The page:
What works? Strategies to increase reproductive, maternal and child health in difficult to access mountainous locations: a systematic literature review

PLoS One. 2014 Feb 3;9(2):e87683. doi: 10.1371/journal.pone.0087683. eCollection 2014.

Abstract

Background: Geography poses serious challenges to delivery of health services and is a well documented marker of inequity. Maternal, newborn and child health (MNCH) outcomes are poorer in mountainous regions of low and lower-middle income countries due to geographical inaccessibility combined with other barriers: poorer quality services, persistent cultural and traditional practices and lower socioeconomic and educational status. Reaching universal coverage goals will require attention for remote mountain settings. This study aims to identify strategies to address barriers to reproductive MNCH (RMNCH) service utilisation in difficult-to-reach mountainous regions in low and lower-middle income settings worldwide.

Methods: A systematic literature review drawing from MEDLINE, Web of Science, Scopus, Google Scholar, and Eldis. Inclusion was based on; testing an intervention for utilisation of RMNCH services; remote mountain settings of low- and lower-middle income countries; selected study designs. Studies were assessed for quality and analysed to present a narrative review of the key themes.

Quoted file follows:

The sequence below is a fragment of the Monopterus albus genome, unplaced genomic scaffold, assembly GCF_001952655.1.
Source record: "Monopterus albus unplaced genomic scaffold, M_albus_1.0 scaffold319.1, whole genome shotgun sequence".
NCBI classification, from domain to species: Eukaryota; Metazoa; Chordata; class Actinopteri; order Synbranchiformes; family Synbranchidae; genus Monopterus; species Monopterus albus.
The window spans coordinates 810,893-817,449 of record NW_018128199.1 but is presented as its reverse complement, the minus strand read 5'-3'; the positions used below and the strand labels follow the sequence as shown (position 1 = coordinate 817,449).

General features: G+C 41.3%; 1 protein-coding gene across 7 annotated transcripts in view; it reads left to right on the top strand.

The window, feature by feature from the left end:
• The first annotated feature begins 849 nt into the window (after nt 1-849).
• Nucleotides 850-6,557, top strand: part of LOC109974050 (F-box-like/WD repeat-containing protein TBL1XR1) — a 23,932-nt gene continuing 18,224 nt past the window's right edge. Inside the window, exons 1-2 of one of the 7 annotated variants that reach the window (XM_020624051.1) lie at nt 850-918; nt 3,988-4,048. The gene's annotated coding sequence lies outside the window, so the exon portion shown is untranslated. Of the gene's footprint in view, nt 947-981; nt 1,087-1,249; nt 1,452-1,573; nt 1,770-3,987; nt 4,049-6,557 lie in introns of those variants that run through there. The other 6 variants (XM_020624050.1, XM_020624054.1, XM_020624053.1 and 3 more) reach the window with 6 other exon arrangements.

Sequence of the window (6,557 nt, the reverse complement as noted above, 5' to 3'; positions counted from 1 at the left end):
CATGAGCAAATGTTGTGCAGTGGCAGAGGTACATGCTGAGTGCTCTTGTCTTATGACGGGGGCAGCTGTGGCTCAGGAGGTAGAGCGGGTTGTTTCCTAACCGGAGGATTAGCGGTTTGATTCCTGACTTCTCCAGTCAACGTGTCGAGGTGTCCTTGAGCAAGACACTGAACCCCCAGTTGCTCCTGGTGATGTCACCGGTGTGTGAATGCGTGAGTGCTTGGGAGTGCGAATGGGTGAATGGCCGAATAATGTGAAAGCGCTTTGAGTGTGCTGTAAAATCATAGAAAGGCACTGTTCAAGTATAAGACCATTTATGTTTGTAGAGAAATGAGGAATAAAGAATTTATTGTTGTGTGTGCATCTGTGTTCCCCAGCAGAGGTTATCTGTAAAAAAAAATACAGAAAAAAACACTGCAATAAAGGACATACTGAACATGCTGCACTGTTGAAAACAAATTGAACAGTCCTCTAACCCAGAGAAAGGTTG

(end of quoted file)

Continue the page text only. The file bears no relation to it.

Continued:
Findings: From 4,130 articles 34 studies were included, from Afghanistan, Bolivia, Ethiopia, Guatemala, Indonesia, Kenya, Kyrgyzstan, Nepal, Pakistan, Papua New Guinea and Tajikistan. Strategies fall into four broad categories: improving service delivery through selected, trained and supported community health workers (CHWs) to act alongside formal health workers and the distribution of critical medicines to the home; improving the desirability of existing services by addressing the quality of care, innovative training and supervision of health workers; generating demand by engaging communities; and improving health knowledge for timely care-seeking. Task shifting, strengthened roles of CHWs and volunteers, mobile teams, and inclusive structured planning forums have proved effective.

Conclusions: The review highlights where known evidence-based strategies have increased the utilisation of RMNCH services in low income mountainous areas. While these are known strategies in public health, in such disadvantaged settings additional supports are required to address both supply and demand barriers.

Publication types

  • Research Support, Non-U.S. Gov't
  • Review
  • Systematic Review

MeSH terms

  • Adult
  • Altitude*
  • Child
  • Child Health Services / standards*
  • Child Health Services / statistics & numerical data
  • Female
  • Health Services Accessibility / standards*
  • Health Services Accessibility / statistics & numerical data
  • Humans
  • Infant, Newborn
  • Maternal Health Services / standards*
  • Maternal Health Services / statistics & numerical data
  • Pregnancy

Grant support

The work was supported by funding from the Australian Agency for International Development (AusAID), grant ID 47734. The funders website can be accessed at http://www.ausaid.gov.au/Pages/home.aspx. The funders had no role in study design, data collection and analysis, decision to publish, or preparation of the manuscript.